Figure 3.

Annual mean differences between experiment CTL and experiment CAS in the Atlantic Ocean: Sea-surface temperature (contour interval is 0.5°C; dashed contour lines indicate negative values), surface wind stress (N/m2) and Ekman vertical velocity w (Ekman pumping). Changes in Ekman pumping are given in percent, calculated as 100 · (wCTLwCAS)/∣wCAS∣. Positive values indicate stronger upwelling or weaker downwelling in experiment CTL compared to experiment CAS.

[10] Even though the resolution of the model is too coarse to resolve coastal upwelling dynamics explicitly, it is instructive to look at the changes in Ekman vertical velocities. Ekman pumping velocities are given by the divergence of horizontal Ekman transports [e.g., Pedlosky, 1996]. Setting Ekman transports to zero on continental grid points, Ekman pumping can be calculated over the entire domain of the ocean model, except for the equatorial region where Ekman pumping is not defined. Figure 3 shows a significant increase (decrease) in wind-driven upwelling off southwestern (northwestern) Africa in response to the closed Isthmus of Panama in experiment CTL. This antiphase relationship between the two major coastal upwelling zones in the Atlantic Ocean can be described as an ‘upwelling seesaw’.

4. The Coastal Upwelling Seesaw in a Paleoclimatic Context

[11] Our model results suggest that the Pliocene closure of the CAS caused an intensification of upwelling off southwest Africa, which may elucidate the paleoceanographic records presented by Marlow et al. [2000]. Unequivocal paleoceanographic reconstructions for upwelling off northwest Africa during the Pliocene, which could corroborate or negate our seesaw-hypothesis, do not exist to our knowledge [cf. Tiedemann, 1991]. The proposed coastal upwelling seesaw, however, would not operate as an isolated mechanism in the real climate system. Other processes may affect upwelling and primary productivity as well. The intensification of northern hemisphere glaciation in the Pliocene would have possibly counteracted the effect of an upwelling seesaw off northwestern Africa. A strengthening of northern hemisphere trade winds owing to a steeper pole-to-equator temperature gradient would have tended to increase Mauritanian upwelling [e.g., Flohn, 1984]. On the other hand, recent marine ecosystem modeling (A. Schmittner, manuscript in preparation, 2004) suggests that the closure of the CAS had the effect of decreasing (increasing) nutrient contents off northwestern (southwestern) Africa [see also Berger et al., 2002]. Thus, upwelling seesaw and large-scale redistribution of nutrients would have acted in the same direction as far as Pliocene changes in biological productivity in the Atlantic coastal upwelling zones are concerned.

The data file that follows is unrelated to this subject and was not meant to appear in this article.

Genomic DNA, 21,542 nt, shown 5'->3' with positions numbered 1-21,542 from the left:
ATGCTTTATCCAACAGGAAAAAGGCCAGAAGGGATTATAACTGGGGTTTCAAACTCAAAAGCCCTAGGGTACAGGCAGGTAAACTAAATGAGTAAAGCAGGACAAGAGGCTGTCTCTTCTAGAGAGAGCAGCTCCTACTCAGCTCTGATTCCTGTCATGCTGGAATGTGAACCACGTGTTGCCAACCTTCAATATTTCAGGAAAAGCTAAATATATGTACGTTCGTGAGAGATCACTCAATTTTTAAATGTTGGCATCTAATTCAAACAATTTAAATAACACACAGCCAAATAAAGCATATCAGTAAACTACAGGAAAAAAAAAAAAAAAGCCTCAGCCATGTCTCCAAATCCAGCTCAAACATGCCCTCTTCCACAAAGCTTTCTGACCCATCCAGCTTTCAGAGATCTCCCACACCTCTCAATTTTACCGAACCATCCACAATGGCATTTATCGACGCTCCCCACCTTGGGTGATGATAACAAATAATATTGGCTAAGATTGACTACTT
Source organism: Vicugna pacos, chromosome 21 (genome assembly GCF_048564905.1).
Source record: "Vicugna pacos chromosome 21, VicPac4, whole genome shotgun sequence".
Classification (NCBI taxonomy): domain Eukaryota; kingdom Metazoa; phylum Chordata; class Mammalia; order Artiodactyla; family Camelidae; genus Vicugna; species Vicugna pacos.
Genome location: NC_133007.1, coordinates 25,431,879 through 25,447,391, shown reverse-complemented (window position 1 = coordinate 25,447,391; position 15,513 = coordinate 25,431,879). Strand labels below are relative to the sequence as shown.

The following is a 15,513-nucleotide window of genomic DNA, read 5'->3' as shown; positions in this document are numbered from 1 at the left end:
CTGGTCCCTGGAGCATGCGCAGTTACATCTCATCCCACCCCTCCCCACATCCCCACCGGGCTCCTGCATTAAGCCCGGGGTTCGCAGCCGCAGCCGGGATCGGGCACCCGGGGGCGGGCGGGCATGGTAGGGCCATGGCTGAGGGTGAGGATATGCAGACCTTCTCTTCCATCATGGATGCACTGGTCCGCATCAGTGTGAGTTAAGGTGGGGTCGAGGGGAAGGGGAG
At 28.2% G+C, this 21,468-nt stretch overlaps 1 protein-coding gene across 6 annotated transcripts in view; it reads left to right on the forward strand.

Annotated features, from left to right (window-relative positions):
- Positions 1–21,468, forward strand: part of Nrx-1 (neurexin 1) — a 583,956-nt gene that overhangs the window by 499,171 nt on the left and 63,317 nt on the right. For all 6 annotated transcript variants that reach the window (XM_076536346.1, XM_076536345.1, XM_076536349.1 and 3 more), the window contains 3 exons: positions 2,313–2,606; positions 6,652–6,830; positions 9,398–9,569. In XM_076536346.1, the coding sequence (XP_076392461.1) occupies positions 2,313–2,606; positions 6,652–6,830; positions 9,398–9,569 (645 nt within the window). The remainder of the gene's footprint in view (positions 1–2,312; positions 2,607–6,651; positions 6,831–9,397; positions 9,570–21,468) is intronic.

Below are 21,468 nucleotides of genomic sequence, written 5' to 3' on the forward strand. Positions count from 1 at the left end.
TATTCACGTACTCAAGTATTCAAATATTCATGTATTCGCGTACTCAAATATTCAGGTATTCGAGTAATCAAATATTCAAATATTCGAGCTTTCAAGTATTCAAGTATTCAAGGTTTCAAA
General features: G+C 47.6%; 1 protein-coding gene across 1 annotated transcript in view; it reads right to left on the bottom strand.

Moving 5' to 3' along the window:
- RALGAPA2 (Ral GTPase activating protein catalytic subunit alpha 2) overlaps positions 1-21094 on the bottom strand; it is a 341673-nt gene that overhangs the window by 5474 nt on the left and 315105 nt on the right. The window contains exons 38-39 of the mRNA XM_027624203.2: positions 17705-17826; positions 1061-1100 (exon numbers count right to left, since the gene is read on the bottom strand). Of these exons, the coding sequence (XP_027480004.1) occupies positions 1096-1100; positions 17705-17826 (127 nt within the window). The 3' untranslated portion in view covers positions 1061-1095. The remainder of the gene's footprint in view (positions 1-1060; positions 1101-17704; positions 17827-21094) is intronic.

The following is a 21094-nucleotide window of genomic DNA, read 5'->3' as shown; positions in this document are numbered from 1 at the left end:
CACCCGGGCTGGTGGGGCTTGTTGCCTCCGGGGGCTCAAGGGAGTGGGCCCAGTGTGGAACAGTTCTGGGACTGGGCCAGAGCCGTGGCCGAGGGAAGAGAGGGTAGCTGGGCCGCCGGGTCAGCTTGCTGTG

[12] The coastal upwelling seesaw responds directly to the intensity of the cross-equatorial heat transport in the Atlantic Ocean. Hence, any process that alters the large-scale oceanic heat transport should have an effect on coastal upwelling. In an additional experiment with closed CAS, we shut down the present-day North Atlantic Deep Water formation by an anomalous freshwater input to the North Atlantic (0.5 Sv between 50°N and 70°N), thereby reducing the oceanic heat transport [cf. e.g., Stocker et al., 1992; Rind et al., 2001]. In the new circulation state, meridional heat transport drops below 0.2 PW in the North Atlantic, and becomes southward in the South Atlantic (not shown). The altered SST pattern (cooling in the North Atlantic, warming in the South Atlantic) has an effect on the strength of the trade winds, thus influencing coastal upwelling in the Atlantic Ocean (more upwelling off northwest Africa, less upwelling off southwest Africa).

[13] The reorganization of the oceanic thermohaline circulation in this freshwater perturbation experiment resembles the processes which occurred during Heinrich events [e.g., Sarnthein et al., 2001; Prange et al., 2004]. Paleoceanographic evidence suggests that the coastal upwelling seesaw indeed responded to the North Atlantic meltwater inputs: Relative abundances of the planktonic foraminifer Neogloboquadrina pachyderma (left coiling) in sediment cores from the Benguela-Namibia upwelling indicate reduced coastal upwelling during Heinrich events, particularly during Heinrich 2 and 4 [Little et al., 1997]. For the Mauritanian upwelling zone, high-resolution proxy records for the last 35 kyr were presented by Zhao et al. [2000]. A low percentage of the coccolithophorid Florisphaera profunda during Heinrich 2 suggests a weak surface water stratification due to enhanced upwelling intensity. Moreover, Kiefer [1998] estimated primary productivity over the last glacial period from a core located southwest of the Canary Islands. Peaks in paleoproductivity coincide with Heinrich 2–5. A possible explanation for these peaks is that an increased amount of nutrient-rich upwelling water was advected away from the coast towards the core location.

5. Conclusions

[14] We suggest the existence of a coastal upwelling seesaw in the Atlantic Ocean. The antiphase relationship between the two major Atlantic coastal upwelling zones is connected to variations in the meridional (cross-equatorial) oceanic heat transport (Figure 4). In particular, we suggest that an increase in upwelling intensity off Namibia during the Pliocene [Marlow et al., 2000] is attributable to the closure of the CAS and the working of the Atlantic coastal upwelling seesaw. For an improved understanding of Pliocene climatic processes, future studies should focus on upwelling reconstruction of the Mauritanian upwelling zone.

Figure 4.

Schematic of the coastal upwelling seesaw in the Atlantic Ocean. Today, the subtropical highs over the North and South Atlantic are associated with a trade-wind system that promotes upwelling along the coasts of northwestern and southwestern Africa (left panel). A reduced or reversed cross-equatorial oceanic heat transport causes sea-surface temperatures to drop in the North Atlantic, and to increase in the South Atlantic. The resulting effect on the atmospheric pressure system changes the trade-wind strengths such that upwelling is intensified along the northwest African coast, and weakened off southwestern Africa (right panel).


[15] We would like to thank Wolfgang Berger, Dick Kroon and André Paul for valuable suggestions and comments which greatly helped to improve the paper. This research was funded by the Deutsche Forschungsgemeinschaft through the DFG Research Center ‘Ocean Margins’ at the University of Bremen (No. RCOM0180).